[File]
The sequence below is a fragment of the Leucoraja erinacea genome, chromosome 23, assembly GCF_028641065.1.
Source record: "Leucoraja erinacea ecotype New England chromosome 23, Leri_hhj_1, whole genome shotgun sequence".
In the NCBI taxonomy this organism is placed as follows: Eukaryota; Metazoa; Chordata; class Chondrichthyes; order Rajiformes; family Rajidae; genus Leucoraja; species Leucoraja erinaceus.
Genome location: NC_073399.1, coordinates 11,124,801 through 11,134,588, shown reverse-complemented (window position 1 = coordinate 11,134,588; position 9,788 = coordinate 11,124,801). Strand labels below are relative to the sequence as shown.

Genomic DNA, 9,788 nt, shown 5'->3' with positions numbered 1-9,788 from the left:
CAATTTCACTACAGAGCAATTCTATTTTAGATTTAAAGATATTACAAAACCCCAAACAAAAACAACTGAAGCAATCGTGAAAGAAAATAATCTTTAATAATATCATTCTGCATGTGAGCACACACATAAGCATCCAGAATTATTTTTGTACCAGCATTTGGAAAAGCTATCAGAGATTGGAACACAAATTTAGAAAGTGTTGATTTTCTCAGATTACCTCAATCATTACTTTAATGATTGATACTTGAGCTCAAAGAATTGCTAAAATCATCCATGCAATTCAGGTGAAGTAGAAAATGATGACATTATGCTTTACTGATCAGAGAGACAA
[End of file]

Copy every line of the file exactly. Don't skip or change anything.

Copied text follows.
The sequence below is a fragment of the Leucoraja erinacea genome, chromosome 23, assembly GCF_028641065.1.
Source record: "Leucoraja erinacea ecotype New England chromosome 23, Leri_hhj_1, whole genome shotgun sequence".
In the NCBI taxonomy this organism is placed as follows: Eukaryota; Metazoa; Chordata; class Chondrichthyes; order Rajiformes; family Rajidae; genus Leucoraja; species Leucoraja erinaceus.
Genome location: NC_073399.1, coordinates 11,124,801 through 11,134,588, shown reverse-complemented (window position 1 = coordinate 11,134,588; position 9,788 = coordinate 11,124,801). Strand labels below are relative to the sequence as shown.

Genomic DNA, 9,788 nt, shown 5'->3' with positions numbered 1-9,788 from the left:
CAATTTCACTACAGAGCAATTCTATTTTAGATTTAAAGATATTACAAAACCCCAAACAAAAACAACTGAAGCAATCGTGAAAGAAAATAATCTTTAATAATATCATTCTGCATGTGAGCACACACATAAGCATCCAGAATTATTTTTGTACCAGCATTTGGAAAAGCTATCAGAGATTGGAACACAAATTTAGAAAGTGTTGATTTTCTCAGATTACCTCAATCATTACTTTAATGATTGATACTTGAGCTCAAAGAATTGCTAAAATCATCCATGCAATTCAGGTGAAGTAGAAAATGATGACATTATGCTTTACTGATCAGAGAGACAA